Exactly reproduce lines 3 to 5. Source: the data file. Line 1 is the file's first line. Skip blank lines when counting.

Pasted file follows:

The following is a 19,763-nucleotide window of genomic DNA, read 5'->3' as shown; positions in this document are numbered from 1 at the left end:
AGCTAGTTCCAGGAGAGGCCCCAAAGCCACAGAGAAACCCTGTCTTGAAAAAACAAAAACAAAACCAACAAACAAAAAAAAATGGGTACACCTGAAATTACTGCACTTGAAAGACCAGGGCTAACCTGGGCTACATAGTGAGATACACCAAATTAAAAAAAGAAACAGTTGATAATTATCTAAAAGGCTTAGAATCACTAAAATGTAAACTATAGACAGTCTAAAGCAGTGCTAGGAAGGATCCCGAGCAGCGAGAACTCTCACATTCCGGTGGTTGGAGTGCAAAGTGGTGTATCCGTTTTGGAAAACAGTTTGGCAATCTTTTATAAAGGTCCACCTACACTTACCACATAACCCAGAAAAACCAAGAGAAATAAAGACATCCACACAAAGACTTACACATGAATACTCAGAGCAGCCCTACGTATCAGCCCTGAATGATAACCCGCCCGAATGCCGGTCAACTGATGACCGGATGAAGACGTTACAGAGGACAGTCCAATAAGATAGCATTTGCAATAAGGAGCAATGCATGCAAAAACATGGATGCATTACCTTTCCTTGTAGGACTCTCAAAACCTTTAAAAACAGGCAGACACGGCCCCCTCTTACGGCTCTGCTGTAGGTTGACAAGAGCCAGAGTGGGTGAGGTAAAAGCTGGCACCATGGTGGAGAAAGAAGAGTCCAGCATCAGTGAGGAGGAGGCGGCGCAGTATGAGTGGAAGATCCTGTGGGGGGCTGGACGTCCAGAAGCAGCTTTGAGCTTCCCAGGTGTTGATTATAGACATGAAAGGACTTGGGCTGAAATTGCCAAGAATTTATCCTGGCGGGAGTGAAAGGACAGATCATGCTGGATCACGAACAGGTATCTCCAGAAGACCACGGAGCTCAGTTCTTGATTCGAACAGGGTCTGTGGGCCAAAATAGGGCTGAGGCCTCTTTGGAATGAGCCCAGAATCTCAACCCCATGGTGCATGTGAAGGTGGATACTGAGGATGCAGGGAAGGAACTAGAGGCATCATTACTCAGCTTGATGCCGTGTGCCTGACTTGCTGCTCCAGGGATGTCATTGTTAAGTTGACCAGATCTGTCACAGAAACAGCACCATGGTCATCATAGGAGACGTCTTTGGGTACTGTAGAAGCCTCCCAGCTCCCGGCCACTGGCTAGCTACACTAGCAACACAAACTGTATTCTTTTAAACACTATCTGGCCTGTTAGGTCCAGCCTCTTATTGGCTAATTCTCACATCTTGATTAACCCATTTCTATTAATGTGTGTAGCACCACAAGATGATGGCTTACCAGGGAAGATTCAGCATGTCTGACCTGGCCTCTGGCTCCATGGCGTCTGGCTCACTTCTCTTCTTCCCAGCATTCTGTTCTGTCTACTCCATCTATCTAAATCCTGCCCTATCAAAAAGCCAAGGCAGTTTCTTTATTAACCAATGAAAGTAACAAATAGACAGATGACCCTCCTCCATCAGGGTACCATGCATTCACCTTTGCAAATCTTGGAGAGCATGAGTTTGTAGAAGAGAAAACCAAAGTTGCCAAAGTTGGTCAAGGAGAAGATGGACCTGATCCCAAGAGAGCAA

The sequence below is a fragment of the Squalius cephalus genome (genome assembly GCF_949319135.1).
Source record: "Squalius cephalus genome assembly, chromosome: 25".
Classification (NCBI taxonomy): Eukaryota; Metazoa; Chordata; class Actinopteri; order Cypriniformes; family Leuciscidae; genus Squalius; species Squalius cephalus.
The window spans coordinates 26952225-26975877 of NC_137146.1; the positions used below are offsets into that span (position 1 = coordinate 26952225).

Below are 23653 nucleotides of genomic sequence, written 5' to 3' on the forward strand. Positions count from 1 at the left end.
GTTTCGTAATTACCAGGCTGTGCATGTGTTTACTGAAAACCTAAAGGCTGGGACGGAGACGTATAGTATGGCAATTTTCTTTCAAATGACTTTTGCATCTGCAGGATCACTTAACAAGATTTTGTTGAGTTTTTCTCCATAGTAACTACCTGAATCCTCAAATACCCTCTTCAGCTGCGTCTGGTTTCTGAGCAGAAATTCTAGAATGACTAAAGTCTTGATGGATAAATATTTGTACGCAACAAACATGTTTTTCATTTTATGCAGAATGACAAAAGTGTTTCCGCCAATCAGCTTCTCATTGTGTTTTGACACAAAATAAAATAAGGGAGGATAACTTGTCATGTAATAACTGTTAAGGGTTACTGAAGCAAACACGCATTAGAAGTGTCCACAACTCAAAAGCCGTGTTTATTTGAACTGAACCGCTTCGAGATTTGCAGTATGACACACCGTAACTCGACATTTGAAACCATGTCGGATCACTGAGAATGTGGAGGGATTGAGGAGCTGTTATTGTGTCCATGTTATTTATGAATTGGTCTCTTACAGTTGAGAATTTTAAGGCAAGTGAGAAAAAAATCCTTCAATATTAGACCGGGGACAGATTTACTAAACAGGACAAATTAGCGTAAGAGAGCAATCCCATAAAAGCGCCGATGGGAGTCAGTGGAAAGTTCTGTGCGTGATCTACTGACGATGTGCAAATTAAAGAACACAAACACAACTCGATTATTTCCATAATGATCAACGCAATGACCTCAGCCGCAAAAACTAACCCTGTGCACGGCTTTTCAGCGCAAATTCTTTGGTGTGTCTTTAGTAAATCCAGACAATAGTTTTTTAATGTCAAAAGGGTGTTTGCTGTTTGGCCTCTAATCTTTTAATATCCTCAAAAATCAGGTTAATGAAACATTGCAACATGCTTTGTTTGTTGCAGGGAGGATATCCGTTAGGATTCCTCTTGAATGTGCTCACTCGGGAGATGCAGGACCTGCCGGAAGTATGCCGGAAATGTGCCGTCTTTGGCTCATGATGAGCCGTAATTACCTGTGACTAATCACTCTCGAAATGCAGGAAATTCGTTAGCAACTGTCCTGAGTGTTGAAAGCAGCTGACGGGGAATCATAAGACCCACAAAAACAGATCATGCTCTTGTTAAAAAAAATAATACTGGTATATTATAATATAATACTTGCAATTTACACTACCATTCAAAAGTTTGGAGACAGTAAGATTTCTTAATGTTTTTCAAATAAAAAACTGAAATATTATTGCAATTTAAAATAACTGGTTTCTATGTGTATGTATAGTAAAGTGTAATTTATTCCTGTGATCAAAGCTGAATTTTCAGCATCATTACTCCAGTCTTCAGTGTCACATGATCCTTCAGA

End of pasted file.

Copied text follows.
The sequence below is a fragment of the Squalius cephalus genome (genome assembly GCF_949319135.1).
Source record: "Squalius cephalus genome assembly, chromosome: 25".
Classification (NCBI taxonomy): Eukaryota; Metazoa; Chordata; class Actinopteri; order Cypriniformes; family Leuciscidae; genus Squalius; species Squalius cephalus.